Jack Hidary is running for mayor of New York, but you probably don't know it. So far he's run a quiet campaign, avoiding the headline-grabbing sideshows that have at times has consumed the race.
But now the primaries are over and Hidary, a multimillionaire tech entrepreneur running as an independent, is ready to jump into the game.
His top opponents, Republican nominee Joseph Lhota and Democratic front-runner Bill de Blasio, have already raised and spent millions of dollars to get their name and message out to voters. De Blasio and his family even landed a spot in Jon Stewart's opening monologue on The Daily Show. For the next two months, Hidary will be playing catch-up.
He says he chose to stay out of the spotlight to avoid "the circus" the election has become. While politicians quibbled over term limits and sexting habits, Hidary has been going to industry events and traveling to communities to meet with voters, where he says his candidacy has been well received. He said the Jewish community has responded particularly well to him, which makes sense — Hidary was born in a Syrian Jewish community in Brooklyn and his brother Ricky is a professor at Yeshiva University, as well as a rabbi on the Upper West Side.
But it's not enough to rely on one community to win an election. Though he's spent next to nothing in the grand scheme of a mayoral election, Hidary says he has "75% name recognition." (No public polling supports that claim.)
During a Monday morning trip with friends, family and staff to the 9/11 Memorial, though he was followed by important looking men and women in suits and a photographer to document his every move, he barely got more than a quizzical eye from spectators. Nobody seemed to know who he was, other than that he was a clean-shaven man in an expensive-looking suit telling others to photograph him at different angles.
But he isn't worried about them. Hidary pointed to Lhota's management as chairman of the Metropolitan Transportation Authority to discredit his mayoral validity. "Not a great track record there," he said, noting fare hikes and service delays. For de Blasio, he talked about his lack of business experience and his career as a "machine politician."
"He's a throwback to [former Mayor David] Dinkins," Hidary said. "Do you want to go back to the Dinkins era?"
Hidary, a participant in the city's public match program, has raised a little more than $450,000 and spent only around $50,000 according to the city's Campaign Finance Board. He hasn't aired a television commercial (though he has a few ads on his YouTube page), but his campaign says those should be forthcoming.
Hidary's main pitch is that he's a successful entrepreneur taking on the machine politicians, a pitch not entirely unlike that of Mayor Michael Bloomberg. But Hidary hasn't existed completely outside the political sphere. He advocated for a law to convert city taxis to hybrids. He's also hosted numerous fundraisers for Democrats, including Cory Booker. Hidary says he hasn't hosted a fundraiser for Booker during his current Senate bit, but he has attended a few.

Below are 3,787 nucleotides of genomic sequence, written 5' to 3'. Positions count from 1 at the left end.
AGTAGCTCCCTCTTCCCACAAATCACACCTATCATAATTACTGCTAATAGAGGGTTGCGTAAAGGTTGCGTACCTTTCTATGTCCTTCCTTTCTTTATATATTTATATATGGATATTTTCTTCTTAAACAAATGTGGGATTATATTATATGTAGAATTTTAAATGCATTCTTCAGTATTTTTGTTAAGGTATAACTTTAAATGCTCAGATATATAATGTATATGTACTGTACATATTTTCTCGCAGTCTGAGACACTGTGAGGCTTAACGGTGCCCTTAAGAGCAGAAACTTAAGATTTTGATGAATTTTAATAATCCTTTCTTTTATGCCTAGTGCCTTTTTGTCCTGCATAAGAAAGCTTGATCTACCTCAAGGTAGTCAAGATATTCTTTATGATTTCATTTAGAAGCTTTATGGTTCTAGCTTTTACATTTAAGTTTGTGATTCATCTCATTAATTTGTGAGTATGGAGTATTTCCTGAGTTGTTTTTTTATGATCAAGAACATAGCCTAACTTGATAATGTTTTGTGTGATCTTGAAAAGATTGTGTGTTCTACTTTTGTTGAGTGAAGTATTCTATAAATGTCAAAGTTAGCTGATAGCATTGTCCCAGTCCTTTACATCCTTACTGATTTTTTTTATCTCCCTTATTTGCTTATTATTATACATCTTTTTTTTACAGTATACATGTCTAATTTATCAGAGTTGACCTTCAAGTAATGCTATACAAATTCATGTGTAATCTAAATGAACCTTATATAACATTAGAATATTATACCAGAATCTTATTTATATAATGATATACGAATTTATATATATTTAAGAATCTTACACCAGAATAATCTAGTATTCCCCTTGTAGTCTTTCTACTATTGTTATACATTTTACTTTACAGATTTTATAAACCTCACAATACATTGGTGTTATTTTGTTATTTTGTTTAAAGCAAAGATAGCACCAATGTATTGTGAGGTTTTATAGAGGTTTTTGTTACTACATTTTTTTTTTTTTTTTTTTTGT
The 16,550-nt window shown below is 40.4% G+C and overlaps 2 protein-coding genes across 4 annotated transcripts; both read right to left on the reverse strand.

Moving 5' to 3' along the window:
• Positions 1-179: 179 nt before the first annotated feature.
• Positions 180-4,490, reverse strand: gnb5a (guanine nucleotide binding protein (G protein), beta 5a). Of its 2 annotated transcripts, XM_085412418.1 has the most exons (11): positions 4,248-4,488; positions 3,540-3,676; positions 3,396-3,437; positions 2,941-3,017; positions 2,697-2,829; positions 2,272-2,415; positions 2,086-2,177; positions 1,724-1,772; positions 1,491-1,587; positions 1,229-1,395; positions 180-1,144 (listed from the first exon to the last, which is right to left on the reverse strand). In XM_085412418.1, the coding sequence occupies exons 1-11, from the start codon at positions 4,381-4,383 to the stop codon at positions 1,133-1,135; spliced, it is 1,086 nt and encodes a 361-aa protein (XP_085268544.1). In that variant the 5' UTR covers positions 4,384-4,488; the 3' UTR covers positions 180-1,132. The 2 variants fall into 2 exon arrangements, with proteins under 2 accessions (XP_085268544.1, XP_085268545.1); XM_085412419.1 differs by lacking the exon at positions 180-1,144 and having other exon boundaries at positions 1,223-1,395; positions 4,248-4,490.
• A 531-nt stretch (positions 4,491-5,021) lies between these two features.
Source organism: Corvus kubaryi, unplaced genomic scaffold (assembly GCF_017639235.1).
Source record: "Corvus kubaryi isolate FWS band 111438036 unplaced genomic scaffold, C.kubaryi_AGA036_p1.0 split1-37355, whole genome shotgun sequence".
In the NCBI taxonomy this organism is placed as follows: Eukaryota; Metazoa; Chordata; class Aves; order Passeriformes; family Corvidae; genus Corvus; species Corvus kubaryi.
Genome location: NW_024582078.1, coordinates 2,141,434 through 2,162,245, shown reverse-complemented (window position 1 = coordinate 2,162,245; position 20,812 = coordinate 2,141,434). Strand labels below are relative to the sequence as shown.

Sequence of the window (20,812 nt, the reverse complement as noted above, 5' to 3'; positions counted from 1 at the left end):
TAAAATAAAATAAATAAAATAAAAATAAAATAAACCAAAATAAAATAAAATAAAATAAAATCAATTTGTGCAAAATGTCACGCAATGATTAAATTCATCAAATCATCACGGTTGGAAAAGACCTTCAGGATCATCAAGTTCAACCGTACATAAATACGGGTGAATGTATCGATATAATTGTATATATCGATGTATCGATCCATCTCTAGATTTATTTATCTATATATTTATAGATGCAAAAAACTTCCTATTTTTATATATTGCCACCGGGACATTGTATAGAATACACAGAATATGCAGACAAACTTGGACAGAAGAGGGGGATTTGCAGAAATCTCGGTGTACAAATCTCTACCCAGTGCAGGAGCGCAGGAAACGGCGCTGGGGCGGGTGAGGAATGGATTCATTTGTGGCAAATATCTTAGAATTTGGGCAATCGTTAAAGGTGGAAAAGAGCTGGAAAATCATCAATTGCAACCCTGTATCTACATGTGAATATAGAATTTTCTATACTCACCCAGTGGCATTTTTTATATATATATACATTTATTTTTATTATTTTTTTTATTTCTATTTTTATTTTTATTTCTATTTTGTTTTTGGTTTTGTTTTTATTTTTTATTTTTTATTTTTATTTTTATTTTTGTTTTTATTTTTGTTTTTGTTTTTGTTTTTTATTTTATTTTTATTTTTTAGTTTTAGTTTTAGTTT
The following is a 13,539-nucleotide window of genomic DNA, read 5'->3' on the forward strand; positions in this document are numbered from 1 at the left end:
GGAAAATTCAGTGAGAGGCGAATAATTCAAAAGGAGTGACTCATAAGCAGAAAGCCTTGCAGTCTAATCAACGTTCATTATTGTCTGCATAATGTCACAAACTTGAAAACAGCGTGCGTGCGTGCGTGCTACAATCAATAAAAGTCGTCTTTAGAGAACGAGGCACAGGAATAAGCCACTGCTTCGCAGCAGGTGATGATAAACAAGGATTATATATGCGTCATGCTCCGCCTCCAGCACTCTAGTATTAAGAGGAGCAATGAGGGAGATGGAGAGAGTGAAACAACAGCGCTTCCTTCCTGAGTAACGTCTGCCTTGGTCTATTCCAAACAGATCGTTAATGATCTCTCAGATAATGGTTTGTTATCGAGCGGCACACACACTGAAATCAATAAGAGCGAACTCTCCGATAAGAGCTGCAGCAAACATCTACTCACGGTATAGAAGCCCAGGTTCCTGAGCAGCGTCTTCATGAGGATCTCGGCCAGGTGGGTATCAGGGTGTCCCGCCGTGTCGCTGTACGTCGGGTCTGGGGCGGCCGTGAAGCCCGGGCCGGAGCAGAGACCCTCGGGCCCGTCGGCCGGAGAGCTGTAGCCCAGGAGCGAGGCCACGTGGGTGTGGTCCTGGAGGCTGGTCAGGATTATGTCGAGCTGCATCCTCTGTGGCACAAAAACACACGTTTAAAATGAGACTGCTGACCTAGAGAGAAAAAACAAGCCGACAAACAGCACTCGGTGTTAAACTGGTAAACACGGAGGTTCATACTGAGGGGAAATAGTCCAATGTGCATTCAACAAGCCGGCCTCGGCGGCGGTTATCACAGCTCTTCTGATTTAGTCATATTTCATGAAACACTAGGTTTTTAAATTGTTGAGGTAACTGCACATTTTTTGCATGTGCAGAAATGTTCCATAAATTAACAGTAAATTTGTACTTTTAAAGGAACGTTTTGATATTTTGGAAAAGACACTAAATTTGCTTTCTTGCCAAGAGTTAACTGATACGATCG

And while he may not quite have Bloomberg money, Hidary has played in the big dollar areas of local politics, and was a founding member of the Clinton Global initiative, Bill Clinton's foundation. Hidary says he expects the Clintons to remain neutral in the race, but he did enlist Richard Strauss, a media consultant in the Clinton White House, to help out with his campaign. A New York Times article reported that Hidary was spending his own cash to hire other well-connected advisers, such as his general counsel Kenneth Gross, who was Mayor Michael Bloomberg's campaign finance lawyer.
Hidary is better known within the business community. Hidary was one of the earliest investors in New York's "Silicon Alley" tech scene. He co-founded EarthWeb in the early 1990s with his brother Murray, which went on to acquire Dice.com in 1999, a website that has matched millions of job seekers with high-paying jobs. Hidary also sits on the advisory council for Google X Labs and is the chairman of Samba Energy.
After visiting the memorial Hidary went to the nearby W Hotel for lunch, where he ordered a salmon burger (no tartar sauce, no fries, no zesty cayenne, with a tomato and side salad), and began to talk policy. His main focus as mayor, he said, would be on growing jobs and improving education.
"Jobs come from small business and that's my specialty," he said. Hidary said he'd work to help small business by focusing things helping low income residents who can't get loans to start there own businesses. A company he helped support, TrickleUp, has helped more than 2,000 businesses start in just that way, Hidary said.
Hidary's other focus is education. He said he'd give principals more autonomy to teach students as they see fit, but he also wants to move away from teaching to a test and towards teaching students life skills.
"Let's get kids who are gonna be job ready, interview ready, life ready," he said.
UPDATE: This post has been updated to clarify Hidary's exact relationship with some of the named businesses.
Jacob Fischler is a political reporter for BuzzFeed News and is based in Washington, D.C.
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